Coping With Ovarian Cancer and Hair Loss
You grow it out, cut it short, dye it, and style it. You wash it and dry it. Love it or hate it, you could always count on your hair being there. But when the doctor informed you of your ovarian cancer diagnosis, thoughts of your hair quickly flooded your mind.
Will it fall out? Will it ever grow back? What will people say? What will I do?
These questions are expected for someone with a fresh cancer diagnosis. Even though the types of cancer are as different as the people they impact, hair loss is a common aspect of the experience.
Chemotherapy, the treatment that attacks cancer cells in your body, works by targeting all cells that grow rapidly, including the cells around your hair follicles. As the cells die or are damaged, your hair will fall out.
Hair loss will not just be restricted to your scalp — it will occur all over your body.
Changes in your appearance are associated with fluctuating self-perceptions and self-esteem. As if the physical hardships linked to ovarian cancer were not enough, you also have to manage the psychological aspects of the disease.
You may not be able to prescribe your cancer treatments, but luckily, coping with the mental impact of hair loss is something you are qualified to address.
Care for the Inside
Although there’s going to be many external transitions that come with cancer treatment, it will benefit you to begin with the inside. You will be in a better position to manage the many changes that will occur if your mental health is stable and strong.
Grieve the Loss
A cancer diagnosis is not a death sentence, but you will still need to grieve the loss. It is a loss of your health, a loss of your wellbeing, and a loss of your hair.
You may find yourself feeling different as your vulnerability and sensitivity grow. Grieving and mourning are natural whenever there is a major shift in your life.
In the beginning, you can aid the process by permitting yourself to experience the unwanted and uncomfortable feelings. When you try to restrict your feelings or try to “be strong,” you block the natural process.
With time and the patience necessary, you can move away from the shock and sadness and towards feelings of acceptance.
When you find acceptance and acknowledgment of your situation you can begin working to monitor and change your self-talk, the ongoing dialogue you have with yourself throughout the day.
There is a strong possibility your self-talk can become more negative and pessimistic when a negative life event occurs. This change can lead to increased depression and anxiety if left unchecked.
Your self-talk is completely within your control, though. By changing your self-talk, you can better cope with the losses associated with cancer — including your hair.
Rather than focusing on aspects of fear, embarrassment, or frustration about your hair, work to remind yourself that this is an expected part of treatment. The people who truly love and care about you will support you no matter what you look like.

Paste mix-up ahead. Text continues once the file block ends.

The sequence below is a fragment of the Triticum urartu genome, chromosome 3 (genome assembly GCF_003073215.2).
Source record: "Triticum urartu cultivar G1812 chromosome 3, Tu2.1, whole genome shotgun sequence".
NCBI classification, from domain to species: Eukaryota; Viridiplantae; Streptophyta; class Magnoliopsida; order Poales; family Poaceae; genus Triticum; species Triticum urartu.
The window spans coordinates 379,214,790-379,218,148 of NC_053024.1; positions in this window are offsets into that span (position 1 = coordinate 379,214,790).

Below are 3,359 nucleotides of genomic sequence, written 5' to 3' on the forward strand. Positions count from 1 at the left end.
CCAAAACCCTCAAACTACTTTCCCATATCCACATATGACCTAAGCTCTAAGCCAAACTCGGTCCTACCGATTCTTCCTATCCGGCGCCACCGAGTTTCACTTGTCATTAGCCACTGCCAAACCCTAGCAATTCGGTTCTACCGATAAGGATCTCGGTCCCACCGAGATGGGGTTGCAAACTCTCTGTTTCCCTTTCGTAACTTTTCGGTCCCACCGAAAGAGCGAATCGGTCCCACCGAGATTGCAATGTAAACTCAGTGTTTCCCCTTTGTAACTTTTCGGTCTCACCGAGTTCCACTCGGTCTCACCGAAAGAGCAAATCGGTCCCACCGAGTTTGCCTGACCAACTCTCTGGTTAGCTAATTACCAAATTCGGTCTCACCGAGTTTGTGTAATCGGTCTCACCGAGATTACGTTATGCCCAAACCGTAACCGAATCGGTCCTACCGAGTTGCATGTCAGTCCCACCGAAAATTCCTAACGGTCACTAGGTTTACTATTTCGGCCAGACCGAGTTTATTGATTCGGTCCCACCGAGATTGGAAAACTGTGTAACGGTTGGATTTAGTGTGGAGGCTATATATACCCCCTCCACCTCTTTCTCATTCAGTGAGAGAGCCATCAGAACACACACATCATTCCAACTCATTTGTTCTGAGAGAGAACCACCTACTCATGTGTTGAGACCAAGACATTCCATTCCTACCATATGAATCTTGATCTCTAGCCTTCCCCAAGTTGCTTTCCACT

Your hair does not define you. With these ideas repeated in your mind, you can limit the negative impact of your hair loss.
Limiting the negative self-talk will be crucial, but it is only half of the challenge. The other half is adding positive self-talk elements that focus on the good elements of yourself and your life that exist.
Your hair will grow back, but if you focus on it too much, other aspects of your life could be damaged. Spend time each day looking at yourself to find desirable characteristics that you can emphasize during your treatment.
Your eyes, your smile, and your quick wit cannot be defeated by cancer. This self-talk approach will build your self-esteem and make coping with hair loss an easier trial.
Plan Your Next Move
You have found acceptance. You have control of your self-talk. Now it is time to make a choice about what will become of the top of your head.
The good news is you have options!
You can take steps to maintain your hair through the use of ice packs and gentle care in the shower. You can try to cover the loss with a new style or cut. You can opt for shaving your head or experiment with any number of scarves, wigs, and hats.
When you make your decision, celebrate it. Making your hair loss a shameful secret will breed sadness and make coping more of a struggle.
Isolation never helps. Instead, plan a gather that is a celebration of all things you. If you choose to shave your head, see how many friends and family members you can convince to go along with you.
Too many people losing their hair use the situation as a chance to push people away. Use it to bring you closer to the important people in your life.
Communicate Your State
By now you have already noticed people have a lot of opinions — they will offer suggestions of what you should do and how you should do it whether or not you are interested in their feedback.
Some might dread these interactions, but you will benefit from taking a preventive approach and communicating your thoughts to others. Let people know what you are feeling and what you hope to achieve during your hair loss.
Most importantly, let them know what you need. Do you need a distraction from your crazy day? Do you need a shoulder to cry on? Do you need a fashion consultant to provide assistance on style options?
People in your life will be willing to help, but they will not always know how. You must tell them.
Losing your hair is just one of the struggles caused by ovarian cancer, but it is significant. It can lead to untold stress if you allow feelings of shame and hurt to grow.
Challenge these risks by grieving and acting in ways to boost your acceptance and self-esteem. This will lower stress and improve your wellbeing through the loss and the regrowth.